The Voice-Over Home Studio Dilemma: Where To Record?
For the voice-over actor who works from a home studio, it can be a challenge to figure out where and how to setup the recording area, or “booth,” in the home or office. I would like to shed some light on this. And by the way, if you’re still in the process of acquiring equipment for your actual recording studio, I encourage you to read my article, “Today’s Home Studio for Voice-Over Artists.”
One of the big misunderstandings about establishing a place to record is that a perfectly sound-proof area is necessary. Fortunately, this is not true. Complete or near-complete sound isolation requires professional construction and treatment, which is very expensive.
First off, the type of microphone you have makes a difference. Most beginners don’t invest in the “large diaphragm condenser” microphones you hear about–the reputable ones are just too expensive. They’re also almost too sensitive and require a highly treated recording area. For beginners, I recommend a smaller condenser microphone like a Blue Spark, which costs only $200. This microphone is wonderful at picking up vocal frequencies, while at the same time, filtering out ambient and other low-level noise. By using this kind of microphone along with the noise-removal capabilities that most recording software has, you can produce high quality audio even if you’re not in a sound-proof environment.
The first “rule” when establishing a place to record is that you don’t want sound to bounce around. So don’t record next to the large bedroom or office window. Don’t record where the walls are flat, smooth and reflective, like the bathroom. Record where sound gets absorbed. To address this, many start off in their closet. As amusing as that sounds, closets are great because the clothes hanging around you absorb sound nicely.
If you’re in a bedroom or office, hang thick blankets over the windows and even the walls. If you can’t use blankets or don’t have enough, there’s acoustic paneling and what they call “bass traps,” especially for the corners. Unfortunately though, this stuff can be pricy. Whatever you do, give yourself some space for your voice to travel around a bit. It’s especially important for sound to be absorbed if you’re in a small and confined area, otherwise you’ll get a “boxy” and unnatural sound.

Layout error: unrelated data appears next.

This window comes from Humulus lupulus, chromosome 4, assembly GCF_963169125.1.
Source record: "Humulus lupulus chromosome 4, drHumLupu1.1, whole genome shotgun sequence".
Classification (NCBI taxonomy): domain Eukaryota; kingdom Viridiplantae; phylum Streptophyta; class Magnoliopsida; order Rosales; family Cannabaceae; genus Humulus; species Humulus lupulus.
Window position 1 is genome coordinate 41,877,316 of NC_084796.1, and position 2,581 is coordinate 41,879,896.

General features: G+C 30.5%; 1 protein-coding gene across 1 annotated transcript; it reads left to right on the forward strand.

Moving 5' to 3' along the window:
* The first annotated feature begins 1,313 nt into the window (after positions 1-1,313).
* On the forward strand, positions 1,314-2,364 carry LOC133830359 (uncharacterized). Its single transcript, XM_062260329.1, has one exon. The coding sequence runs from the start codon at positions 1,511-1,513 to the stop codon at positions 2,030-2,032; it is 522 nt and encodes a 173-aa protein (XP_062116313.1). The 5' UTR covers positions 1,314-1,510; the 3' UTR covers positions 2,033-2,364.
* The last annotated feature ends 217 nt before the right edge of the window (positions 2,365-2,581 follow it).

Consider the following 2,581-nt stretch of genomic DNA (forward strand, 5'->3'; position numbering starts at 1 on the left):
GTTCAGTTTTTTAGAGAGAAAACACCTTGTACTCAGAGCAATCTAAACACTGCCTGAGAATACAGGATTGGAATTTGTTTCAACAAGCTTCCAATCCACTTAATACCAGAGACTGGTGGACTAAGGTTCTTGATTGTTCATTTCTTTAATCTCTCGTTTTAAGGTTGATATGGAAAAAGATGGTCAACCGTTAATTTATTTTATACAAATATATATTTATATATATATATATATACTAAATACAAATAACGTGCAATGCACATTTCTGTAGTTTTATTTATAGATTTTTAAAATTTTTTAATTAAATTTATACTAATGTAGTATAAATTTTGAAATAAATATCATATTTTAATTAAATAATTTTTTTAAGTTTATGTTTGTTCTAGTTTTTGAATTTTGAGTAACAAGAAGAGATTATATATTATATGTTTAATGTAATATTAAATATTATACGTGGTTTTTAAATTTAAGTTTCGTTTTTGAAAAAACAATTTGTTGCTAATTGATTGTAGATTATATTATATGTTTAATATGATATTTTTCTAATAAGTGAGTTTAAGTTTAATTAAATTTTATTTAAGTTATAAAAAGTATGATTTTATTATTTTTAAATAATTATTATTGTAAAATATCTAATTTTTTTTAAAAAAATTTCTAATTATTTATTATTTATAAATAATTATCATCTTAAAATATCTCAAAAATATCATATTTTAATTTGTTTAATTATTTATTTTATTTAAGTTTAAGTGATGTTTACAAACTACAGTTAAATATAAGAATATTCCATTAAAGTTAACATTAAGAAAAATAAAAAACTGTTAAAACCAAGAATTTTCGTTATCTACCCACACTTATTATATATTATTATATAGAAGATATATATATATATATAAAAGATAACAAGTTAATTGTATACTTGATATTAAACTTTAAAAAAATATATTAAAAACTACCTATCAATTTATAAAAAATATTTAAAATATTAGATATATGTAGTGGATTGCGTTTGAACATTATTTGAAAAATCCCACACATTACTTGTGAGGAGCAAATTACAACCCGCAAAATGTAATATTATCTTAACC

I personally started in my office right next to my closet, as opposed to in it. With one side of my “booth” open to the closet, I surrounded the other sides with walls of foam from an old futon mattress. Many would say foam isn’t enough as it only absorbs the high-ends, but leaves the lows, creating an imbalance. But, my little recording area had no ceiling and the back was open, so that didn’t matter. It really didn’t do much at all for sound isolation, and I could rarely record when my kids were home or when the dog was barking. But with this first setup, plus my software’s ability to eliminate ambient and background noise, I recorded almost 40 ‘explainer’ videos, several radio ads, and nine audiobooks–and I didn’t have to buy anything extra.
As you go along and start earning, you can enhance your recording space. Some eventually either construct their own booth if they have the skills, or invest in a Whisper Room. “Whisper Room” is actually a brand name for several types of pre-built sound booths you screw together. News crews carry portable versions of these they setup wherever they’re broadcasting. They’re pricey, but you can sometimes find them used for much less.
Finally, if you want to purchase (or make) something smaller and cheaper, you can go with these little portable booths which are essentially a box lined with acoustic paneling that your microphone sits in. I’ve known traveling voice-actors who either use this, or really go makeshift and use a pile of hotel pillows in the corner to trap sound.
So don’t make too big a deal about where to record. Just make it as quiet as possible and then jump in and start recording. You’d be surprised what you get done just by being a little resourceful.